Leading iFresh Inc (NASDAQ:IFMK) as the CEO, Long Deng took the company to a valuation of US$98.83M. Recognizing whether CEO incentives are aligned with shareholders is a crucial part of investing. This is because, if incentives are aligned, more value is created for shareholders which directly impacts your returns as an investor. I will break down Deng’s pay and compare this to the company’s performance over the same period, as well as measure it against other US CEOs leading companies of similar size and profitability. See our latest analysis for iFresh
What has been the trend in IFMK’s earnings?
Earnings is a powerful indication of IFMK’s ability to invest shareholders’ funds and generate returns. Therefore I will use earnings as a proxy of Deng’s performance in the past year. Recently, IFMK delivered negative earnings of -US$18.65K , compared to the previous year’s positive earnings. Furthermore, IFMK hasn’t always been loss-making, with an average EPS of US$0.12 over the past five years. In the situation of unprofitability the company may be incurring a period of reinvestment and growth, or it can be a sign of some headwind. In any event, CEO compensation should mirror the current state of the business. In the latest financial statments, Deng’s total remuneration declined by a substantial rate of -32.82%, to US$717.17K.
What’s a reasonable CEO compensation?
Despite the fact that there is no cookie-cutter approach, as compensation should account for specific factors of the company and market, we can estimate a high-level thresold to see if IFMK deviates substantially from its peers. This exercise can help shareholders ask the right question about Deng’s incentive alignment. On average, a US small-cap has a value of $1B, generates earnings of $96M, and remunerates its CEO at roughly $2.7M per annum. Usually I would use earnings and market cap to account for variations in performance, however, IFMK’s negative earnings lower the effectiveness of this method. Analyzing the range of remuneration for small-cap executives, it seems like Deng is paid aptly compared to those in similar-sized companies. Putting everything together, even though IFMK is unprofitable, it seems like the CEO’s pay is fair.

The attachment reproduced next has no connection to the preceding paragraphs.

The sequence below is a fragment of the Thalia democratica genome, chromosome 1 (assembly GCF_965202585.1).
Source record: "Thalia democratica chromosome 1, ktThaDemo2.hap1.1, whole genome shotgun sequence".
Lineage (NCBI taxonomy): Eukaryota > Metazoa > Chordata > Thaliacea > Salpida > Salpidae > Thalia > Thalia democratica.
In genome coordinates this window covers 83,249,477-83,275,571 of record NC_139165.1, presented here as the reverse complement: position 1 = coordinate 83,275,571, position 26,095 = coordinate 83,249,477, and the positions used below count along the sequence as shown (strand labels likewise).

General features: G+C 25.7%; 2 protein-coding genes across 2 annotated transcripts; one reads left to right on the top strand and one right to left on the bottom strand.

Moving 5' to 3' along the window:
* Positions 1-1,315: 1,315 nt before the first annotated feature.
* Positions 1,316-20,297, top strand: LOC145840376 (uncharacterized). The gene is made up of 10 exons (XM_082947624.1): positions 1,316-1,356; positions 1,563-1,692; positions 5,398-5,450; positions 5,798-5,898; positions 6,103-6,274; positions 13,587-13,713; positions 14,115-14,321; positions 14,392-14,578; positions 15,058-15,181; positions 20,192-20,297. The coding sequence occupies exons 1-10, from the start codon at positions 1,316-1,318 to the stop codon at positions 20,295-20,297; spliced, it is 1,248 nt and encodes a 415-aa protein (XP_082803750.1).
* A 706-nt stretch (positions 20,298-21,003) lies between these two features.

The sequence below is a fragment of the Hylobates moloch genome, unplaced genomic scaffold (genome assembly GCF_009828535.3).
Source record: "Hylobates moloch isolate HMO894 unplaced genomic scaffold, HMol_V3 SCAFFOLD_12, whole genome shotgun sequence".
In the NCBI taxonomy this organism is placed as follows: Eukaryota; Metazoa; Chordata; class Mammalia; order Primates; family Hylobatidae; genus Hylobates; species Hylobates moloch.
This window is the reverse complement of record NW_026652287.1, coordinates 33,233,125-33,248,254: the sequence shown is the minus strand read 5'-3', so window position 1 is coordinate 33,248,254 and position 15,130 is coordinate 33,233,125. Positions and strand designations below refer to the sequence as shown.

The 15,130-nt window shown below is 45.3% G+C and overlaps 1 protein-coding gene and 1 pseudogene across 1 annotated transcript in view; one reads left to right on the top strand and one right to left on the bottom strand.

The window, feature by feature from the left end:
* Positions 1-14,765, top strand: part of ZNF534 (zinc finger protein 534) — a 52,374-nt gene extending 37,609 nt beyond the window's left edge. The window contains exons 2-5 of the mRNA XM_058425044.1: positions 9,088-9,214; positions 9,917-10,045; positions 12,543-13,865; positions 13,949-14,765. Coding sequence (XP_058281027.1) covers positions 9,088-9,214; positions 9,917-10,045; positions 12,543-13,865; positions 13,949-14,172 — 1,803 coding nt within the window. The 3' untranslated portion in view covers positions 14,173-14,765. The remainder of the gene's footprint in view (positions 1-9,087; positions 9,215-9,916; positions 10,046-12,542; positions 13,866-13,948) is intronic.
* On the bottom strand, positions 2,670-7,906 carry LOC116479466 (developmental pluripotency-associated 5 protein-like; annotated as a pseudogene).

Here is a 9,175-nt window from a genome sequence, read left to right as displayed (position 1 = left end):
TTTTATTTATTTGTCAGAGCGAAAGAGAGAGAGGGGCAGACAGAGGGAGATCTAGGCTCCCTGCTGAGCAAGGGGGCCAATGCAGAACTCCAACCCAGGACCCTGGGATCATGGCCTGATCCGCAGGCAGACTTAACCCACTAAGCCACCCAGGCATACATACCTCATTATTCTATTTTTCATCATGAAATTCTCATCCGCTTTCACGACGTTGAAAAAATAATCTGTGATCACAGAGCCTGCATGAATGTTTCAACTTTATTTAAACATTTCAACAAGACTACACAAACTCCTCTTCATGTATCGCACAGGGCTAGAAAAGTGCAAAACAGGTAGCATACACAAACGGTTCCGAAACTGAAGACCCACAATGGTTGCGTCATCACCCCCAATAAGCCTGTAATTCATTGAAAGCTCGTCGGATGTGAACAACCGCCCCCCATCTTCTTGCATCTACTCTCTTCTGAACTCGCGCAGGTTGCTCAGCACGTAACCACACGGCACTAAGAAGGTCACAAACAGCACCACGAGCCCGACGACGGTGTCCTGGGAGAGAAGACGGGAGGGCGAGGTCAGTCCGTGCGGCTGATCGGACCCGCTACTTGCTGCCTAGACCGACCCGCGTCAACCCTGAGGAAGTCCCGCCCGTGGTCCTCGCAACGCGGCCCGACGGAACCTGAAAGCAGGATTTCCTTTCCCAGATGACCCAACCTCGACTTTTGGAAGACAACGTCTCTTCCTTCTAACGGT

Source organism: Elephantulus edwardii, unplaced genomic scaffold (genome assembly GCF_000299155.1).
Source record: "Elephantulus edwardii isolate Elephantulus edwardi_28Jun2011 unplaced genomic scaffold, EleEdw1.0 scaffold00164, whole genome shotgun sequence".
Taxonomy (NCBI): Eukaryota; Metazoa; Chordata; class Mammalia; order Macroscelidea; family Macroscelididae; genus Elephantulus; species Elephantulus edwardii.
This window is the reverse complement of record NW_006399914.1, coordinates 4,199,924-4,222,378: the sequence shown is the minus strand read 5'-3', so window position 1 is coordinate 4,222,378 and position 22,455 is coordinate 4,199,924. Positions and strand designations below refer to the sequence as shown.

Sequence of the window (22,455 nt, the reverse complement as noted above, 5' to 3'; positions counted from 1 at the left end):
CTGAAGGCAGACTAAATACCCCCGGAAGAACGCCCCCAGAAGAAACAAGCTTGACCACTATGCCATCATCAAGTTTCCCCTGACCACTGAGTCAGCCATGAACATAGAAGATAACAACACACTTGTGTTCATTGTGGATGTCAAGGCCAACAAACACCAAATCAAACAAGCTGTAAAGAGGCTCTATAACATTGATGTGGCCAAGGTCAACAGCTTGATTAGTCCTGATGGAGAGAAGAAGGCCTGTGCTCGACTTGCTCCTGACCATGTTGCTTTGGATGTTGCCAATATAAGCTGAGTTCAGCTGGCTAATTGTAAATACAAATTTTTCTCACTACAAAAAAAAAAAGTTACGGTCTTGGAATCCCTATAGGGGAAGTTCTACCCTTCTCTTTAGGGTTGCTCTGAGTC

Board members are the voice of shareholders. Although CEO pay doesn’t necessarily make a big dent in your investment thesis in IFMK, proper governance on behalf of your investment should be a key concern. These decisions made by top management and directors flow down into financials which impact returns to investors. If you have not done so already, I urge you to complete your research by taking a look at the following:
- Governance: To find out more about IFMK’s governance, look through our infographic report of the company’s board and management.
- Financial Health: Does it have a healthy balance sheet? Take a look at our free balance sheet analysis with six simple checks on key factors like leverage and risk.
- Other High-Growth Alternatives: Are there other high-growth stocks you could be holding instead of IFMK? Explore our interactive list of stocks with large growth potential to get an idea of what else is out there you may be missing!
To help readers see pass the short term volatility of the financial market, we aim to bring you a long-term focused research analysis purely driven by fundamental data. Note that our analysis does not factor in the latest price sensitive company announcements.
The author is an independent contributor and at the time of publication had no position in the stocks mentioned.